Wednesday, May 13, 2015

When Mom Leaves Town...

I'm packing for a four day trip to California, and I can't help but chuckle when I think of the differences between a mom leaving and a dad leaving.

Over the last two days I've:

--planned easy crock pot dinners for every day--including buying all of the ingredients for them, and emailing Claudy the directions (to two email accounts...just in case he accidentally loses/deletes it in one account)
--stocked the fridge, freezer, pantry
--put a list of safe snacks on the fridge
--made a big batch of quinoa for the boys to have for lunches
--made a big batch of smoothies for Carter
--made rice krispie treats so they have a snack
--did three loads of laundry, so that there is no laundry left and there are plenty of clothes to dirty
--cleaned, picked up, and left everything in order
...on top of you know, keeping the kids alive, feeding them, making dinner, doing dishes and the thousand other things moms have to do on a daily basis + mutual + a Young Women's meeting + writing, designing and sending a newsletter for UFAN

I feel like most men, if they're going out of town pack for themselves, give a kiss goodbye and leave, knowing that everything will be taken care of.

Oh, the differences!

It's not that I don't think Claudy couldn't do any of those things.  They would totally be just fine if I didn't, but I can't help but mother everything.  It's half for them, and honestly half for me so I feel better.  I've never been away from my kids this long so it makes my heart feel more at ease.

I'm excited for some "me" time, girls time, educational time and just plain getting out of Utah County time. I come!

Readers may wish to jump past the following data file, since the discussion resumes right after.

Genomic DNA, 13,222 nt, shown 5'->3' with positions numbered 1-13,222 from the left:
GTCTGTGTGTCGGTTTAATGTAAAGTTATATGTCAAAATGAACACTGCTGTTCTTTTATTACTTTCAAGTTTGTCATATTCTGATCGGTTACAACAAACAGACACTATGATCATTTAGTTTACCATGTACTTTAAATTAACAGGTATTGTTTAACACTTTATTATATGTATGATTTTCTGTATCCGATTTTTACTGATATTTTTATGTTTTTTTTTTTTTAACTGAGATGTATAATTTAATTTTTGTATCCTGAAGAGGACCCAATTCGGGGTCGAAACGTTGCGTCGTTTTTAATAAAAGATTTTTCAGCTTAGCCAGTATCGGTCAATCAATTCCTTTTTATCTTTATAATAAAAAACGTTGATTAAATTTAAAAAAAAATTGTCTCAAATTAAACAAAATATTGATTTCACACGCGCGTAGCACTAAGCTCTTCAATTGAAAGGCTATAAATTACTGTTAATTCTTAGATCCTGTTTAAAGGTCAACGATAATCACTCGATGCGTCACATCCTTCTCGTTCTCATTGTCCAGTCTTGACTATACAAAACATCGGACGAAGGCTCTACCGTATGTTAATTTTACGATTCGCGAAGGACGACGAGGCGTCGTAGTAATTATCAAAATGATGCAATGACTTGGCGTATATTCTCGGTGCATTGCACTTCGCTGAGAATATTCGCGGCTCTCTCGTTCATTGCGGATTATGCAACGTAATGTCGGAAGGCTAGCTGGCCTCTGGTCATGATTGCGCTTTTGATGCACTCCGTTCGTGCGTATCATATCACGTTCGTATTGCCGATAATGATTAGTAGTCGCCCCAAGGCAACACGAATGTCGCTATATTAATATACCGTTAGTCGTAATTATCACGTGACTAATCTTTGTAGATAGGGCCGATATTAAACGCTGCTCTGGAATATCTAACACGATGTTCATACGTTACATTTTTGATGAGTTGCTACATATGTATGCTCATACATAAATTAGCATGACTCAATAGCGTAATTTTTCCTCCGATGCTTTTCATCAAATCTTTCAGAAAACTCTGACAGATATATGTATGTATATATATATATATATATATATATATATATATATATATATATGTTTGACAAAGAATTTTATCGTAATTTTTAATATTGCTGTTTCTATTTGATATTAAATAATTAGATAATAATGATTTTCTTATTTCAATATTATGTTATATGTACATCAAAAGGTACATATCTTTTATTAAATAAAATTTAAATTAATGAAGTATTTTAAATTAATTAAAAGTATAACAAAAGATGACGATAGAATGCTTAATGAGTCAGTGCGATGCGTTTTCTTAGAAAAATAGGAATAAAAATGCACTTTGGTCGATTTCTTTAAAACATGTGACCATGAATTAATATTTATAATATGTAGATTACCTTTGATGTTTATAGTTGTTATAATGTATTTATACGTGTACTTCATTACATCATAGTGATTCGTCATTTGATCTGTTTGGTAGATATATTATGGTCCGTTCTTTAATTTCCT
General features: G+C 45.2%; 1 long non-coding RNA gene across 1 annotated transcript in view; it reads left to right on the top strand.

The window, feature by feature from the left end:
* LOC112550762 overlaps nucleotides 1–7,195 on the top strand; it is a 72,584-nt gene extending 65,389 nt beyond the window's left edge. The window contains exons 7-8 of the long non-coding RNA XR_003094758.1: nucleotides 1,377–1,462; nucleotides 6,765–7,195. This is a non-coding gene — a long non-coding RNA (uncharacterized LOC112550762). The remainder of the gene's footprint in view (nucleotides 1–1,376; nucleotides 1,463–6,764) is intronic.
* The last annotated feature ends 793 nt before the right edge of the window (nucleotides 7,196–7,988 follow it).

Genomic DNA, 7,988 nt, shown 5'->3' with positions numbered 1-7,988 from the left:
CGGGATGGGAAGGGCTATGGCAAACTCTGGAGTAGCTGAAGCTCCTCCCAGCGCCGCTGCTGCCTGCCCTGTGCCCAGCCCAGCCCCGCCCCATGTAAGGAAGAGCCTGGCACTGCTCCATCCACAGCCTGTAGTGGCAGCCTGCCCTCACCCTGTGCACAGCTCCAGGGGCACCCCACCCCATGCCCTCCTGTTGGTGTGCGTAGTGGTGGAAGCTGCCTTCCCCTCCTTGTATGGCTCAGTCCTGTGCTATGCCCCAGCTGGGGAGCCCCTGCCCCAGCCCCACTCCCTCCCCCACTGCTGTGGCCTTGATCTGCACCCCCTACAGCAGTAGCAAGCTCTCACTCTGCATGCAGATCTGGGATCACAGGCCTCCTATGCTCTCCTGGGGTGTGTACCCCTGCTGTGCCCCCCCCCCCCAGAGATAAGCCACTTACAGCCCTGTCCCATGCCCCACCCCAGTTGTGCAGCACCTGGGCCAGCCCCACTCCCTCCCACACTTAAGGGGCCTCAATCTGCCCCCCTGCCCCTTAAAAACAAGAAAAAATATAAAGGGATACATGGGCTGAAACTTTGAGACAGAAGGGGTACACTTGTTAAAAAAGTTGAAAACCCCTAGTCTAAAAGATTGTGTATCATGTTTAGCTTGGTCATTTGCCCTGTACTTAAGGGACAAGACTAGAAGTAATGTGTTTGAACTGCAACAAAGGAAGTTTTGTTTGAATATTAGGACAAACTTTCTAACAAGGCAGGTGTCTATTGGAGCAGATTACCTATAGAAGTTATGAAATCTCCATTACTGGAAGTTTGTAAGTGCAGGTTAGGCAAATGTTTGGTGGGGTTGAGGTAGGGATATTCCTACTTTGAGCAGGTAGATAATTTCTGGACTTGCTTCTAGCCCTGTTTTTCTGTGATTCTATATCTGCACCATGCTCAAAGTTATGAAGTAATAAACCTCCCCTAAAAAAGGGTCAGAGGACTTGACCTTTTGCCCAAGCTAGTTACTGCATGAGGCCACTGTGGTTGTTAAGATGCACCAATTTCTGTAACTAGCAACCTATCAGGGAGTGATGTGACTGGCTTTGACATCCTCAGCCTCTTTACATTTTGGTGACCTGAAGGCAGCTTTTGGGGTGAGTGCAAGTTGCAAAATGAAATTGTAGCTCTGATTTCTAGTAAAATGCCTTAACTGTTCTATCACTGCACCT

Saturday, May 9, 2015

Graduation: A Victorious End to One Long Struggle

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Oh, how often I've dreamed of penning this post.  Now that it's here, I'm really not sure where to start or what to say.  There have been so many vent posts, written in my head that I wanted to write so bad they almost exploded from my fingers.  But, as the years have dragged on, I have grown.  So, now that it's finally over, I hope to cover this delicate area of our life with some grace.  I don't want to conceal the hardships, but I also don't want to say anything that would hurt or embarrass my husband. But, I do want to convey the honest-to-goodness-struggle we had, mostly because I print this blog and it's sadly our only real family journal.  I want our kids to see how hard we fought for Claudy to get an education, so that they'll appreciate it.

So, I guess I'll just start from the beginning.

When Claudy and I started spending time together, I was a sophomore in college (fall 2005).  He told me he was a junior in college at BYU.  His plan was to double major in sociology and business and then do dental school.  I thought that sounded like an absolutely wonderful plan.  I grew up in humble circumstances.  We never struggled to eat or anything like that, but there were things I wanted to do growing up that we just didn't have the money for.  I had always hoped that I would be able to do more for my kids than I had.  I certainly knew being a dentist would provide the financial security that I had longed for.  I didn't get involved with Claudy for this reason, but it definitely was a cherry on the top.  I crave stability, and so this seemed to be a good plan to fit that need of mine.